• The Home Depot had a sale, and free delivery after rebate, and 10% off if you opened an account with them, and no interest for 12 months. And a good sales person who knew what he was talking about. Our new LG washer, a front loader that is Energy Star rated, will arrive tomorrow. Good thing too. I need to wash all my handknit socks before I go on that retreat this Friday! And then some...we did go to the laundromat last Saturday, but oh boy it's funny how the laundry piles up if you don't keep up.

  • I have a feeling I'll be up on my soapbox again soon. Consider yourselves warned.

PS: the doll has nothing to do with anything. She is there to brighten your day. She is completely handmade and handpainted, clothes handsewn and knitted. She sits in my friends' living room (in Germany). I believe the quilt is handmade, too.

Friday, January 18, 2008

friday fun

The weather is a lot better than anticipated, everyone went to school this morning, and is not even sick or anything. I woke up with a horrendous headache etc. but am trying to ignore it. Must move on.

We are shopping for an Energy Star rated washer. Front loader.
I appreciate everyone's recommendations!! It helps!

Tall Son got his first response from a college. He got into Worcester Polytechnic Institute. It's third on his list of choices. That news kind of broke the ice, because now we know whatever else may happen, he has a college to go to in the fall.

Tonight, Dear Husband and I are going out to dinner for our 20th anniversary. Another reason I am trying to ignore this second cold within a week. Our anniversary is actually next week, but we are going out early, because I am teaching at the retreat in the Catskills.

Tall Son is watching Crafty Girl, they will be armed with netflix movies. We are using a gift certificate to a restaurant we got from TS for Christmas, so we are all set, and won't even have to spend any extra money.

Some days, I can't get over how good our kids are. Is he going to be horrible and rebellious during his twenties?? When will the other shoe drop?

Tuesday, January 15, 2008

a very rambly post

I am hereby nominating myself to be the Most Boring Blogger of All Time.
Add my blog to the list of Most Blah Blogs.

Here I am, about to whine again about some new misfortune that beset our little family. (The washer bit the dust. It was less than 2 years old. The official diagnosis from the friendly Sears technician was "The motor is fried".)

Someone tell me there is eventually an end to all the things that can break or go wrong in one household within a time span of 2 years. Washer, dryer, car, front porch support columns, TV, hot water heater, dehumidifier, washer again. Plus tomorrow, I have to go to the dentist for a crown, to the tune of $850.-, because I lost part of a tooth just before Christmas. They patched me up so I could go on the trip, and enjoy my mother's cookies, but tomorrow is the day of no return.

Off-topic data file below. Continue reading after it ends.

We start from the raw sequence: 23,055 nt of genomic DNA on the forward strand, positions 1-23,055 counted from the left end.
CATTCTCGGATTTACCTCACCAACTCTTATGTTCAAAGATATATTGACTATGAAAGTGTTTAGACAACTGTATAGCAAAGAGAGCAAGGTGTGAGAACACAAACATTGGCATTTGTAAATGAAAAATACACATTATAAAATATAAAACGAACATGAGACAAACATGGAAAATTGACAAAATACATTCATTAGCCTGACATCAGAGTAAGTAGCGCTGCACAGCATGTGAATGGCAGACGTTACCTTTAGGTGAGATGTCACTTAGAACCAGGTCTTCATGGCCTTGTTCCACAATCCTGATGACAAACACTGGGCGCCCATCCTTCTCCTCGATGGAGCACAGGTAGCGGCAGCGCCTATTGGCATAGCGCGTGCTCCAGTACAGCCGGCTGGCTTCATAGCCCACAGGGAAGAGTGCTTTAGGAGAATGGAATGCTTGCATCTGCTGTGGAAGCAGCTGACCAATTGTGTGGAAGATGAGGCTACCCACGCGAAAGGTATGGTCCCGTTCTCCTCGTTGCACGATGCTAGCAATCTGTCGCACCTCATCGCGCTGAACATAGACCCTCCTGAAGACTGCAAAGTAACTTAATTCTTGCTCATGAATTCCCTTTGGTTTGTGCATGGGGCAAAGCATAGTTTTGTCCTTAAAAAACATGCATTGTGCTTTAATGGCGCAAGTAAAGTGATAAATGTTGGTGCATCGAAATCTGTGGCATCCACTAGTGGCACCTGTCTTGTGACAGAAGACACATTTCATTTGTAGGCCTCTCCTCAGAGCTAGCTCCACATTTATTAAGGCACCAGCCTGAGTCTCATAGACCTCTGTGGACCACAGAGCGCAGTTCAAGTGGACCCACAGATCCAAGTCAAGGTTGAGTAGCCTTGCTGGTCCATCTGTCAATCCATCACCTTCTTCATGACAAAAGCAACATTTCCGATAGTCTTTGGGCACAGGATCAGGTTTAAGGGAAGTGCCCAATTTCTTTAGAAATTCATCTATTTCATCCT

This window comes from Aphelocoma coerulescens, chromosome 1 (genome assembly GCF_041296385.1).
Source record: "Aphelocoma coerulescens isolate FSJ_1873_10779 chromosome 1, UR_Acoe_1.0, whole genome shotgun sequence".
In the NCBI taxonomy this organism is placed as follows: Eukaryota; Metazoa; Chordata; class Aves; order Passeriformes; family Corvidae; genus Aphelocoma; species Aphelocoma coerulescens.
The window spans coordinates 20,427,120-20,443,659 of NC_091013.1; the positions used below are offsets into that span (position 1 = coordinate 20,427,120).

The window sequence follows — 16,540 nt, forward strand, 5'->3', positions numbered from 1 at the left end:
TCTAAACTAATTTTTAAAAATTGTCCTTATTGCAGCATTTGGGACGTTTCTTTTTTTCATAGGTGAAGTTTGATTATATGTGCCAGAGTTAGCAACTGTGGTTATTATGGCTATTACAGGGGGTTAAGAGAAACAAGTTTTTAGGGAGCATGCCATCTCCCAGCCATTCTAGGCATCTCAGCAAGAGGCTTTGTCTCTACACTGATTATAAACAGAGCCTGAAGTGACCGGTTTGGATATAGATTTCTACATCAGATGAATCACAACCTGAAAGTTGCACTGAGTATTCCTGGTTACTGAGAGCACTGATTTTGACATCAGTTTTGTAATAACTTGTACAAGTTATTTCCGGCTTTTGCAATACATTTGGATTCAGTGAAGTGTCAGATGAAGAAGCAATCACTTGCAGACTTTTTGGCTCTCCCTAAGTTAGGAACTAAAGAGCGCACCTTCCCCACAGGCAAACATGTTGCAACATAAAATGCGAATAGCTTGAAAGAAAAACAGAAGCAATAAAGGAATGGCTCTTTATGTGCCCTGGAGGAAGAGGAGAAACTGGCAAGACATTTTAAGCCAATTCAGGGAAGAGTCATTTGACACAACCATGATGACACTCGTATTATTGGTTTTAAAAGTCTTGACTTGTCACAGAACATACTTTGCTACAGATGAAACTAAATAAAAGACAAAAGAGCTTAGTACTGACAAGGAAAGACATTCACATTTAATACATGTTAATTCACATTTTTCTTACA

I tell you, I am sooo done with things breaking around here. Including in my mouth.

There ought to be a law.

Anyway, since I am determined not to whine; after all, our general health is under control, the kids are back in school, my sinuses have calmed down....and I had a beautiful swatch fest today, I decided to show you these awesomely colorful socks.

I brought them to Germany to work on, and managed to finish them there. My mother was complaining of very cold feet. I gave her the socks, but then stole them back for this picture, putting them on the equally awesome rug. I think that rug and those sock were made for each other.

Sister, if you read this, your socks will be knitted and on the way soon. Sometime in February.

Back to what I was saying.

I don't know how many other blogs you read, but if you're like me, probably around twenty or so. I read them, and then I think, goodness I am so lame! I don't belong to any rings; I have never had a contest; I do not tag people; I don't belong to the Sexy Knitters; I have never had a poll question, nor do I have people write to me about their favorite something or other.

I guess I am just not connected. Truly. I am such a dork, I don't know how to download all those buttons that people put in their sidebars. The one button I have is not a button, it's just a picture that doesn't go anywhere. Anytime you want to jump in an explain it to me, go ahead.

Though ravelry is going really well. Love ravelry. Remember that group I started in November, the great Stash Knit Down of 2008? The first day, there were over 300 members. Today, over 1100! It's a great community over there. If you're not in it yet, get in line for your invitation!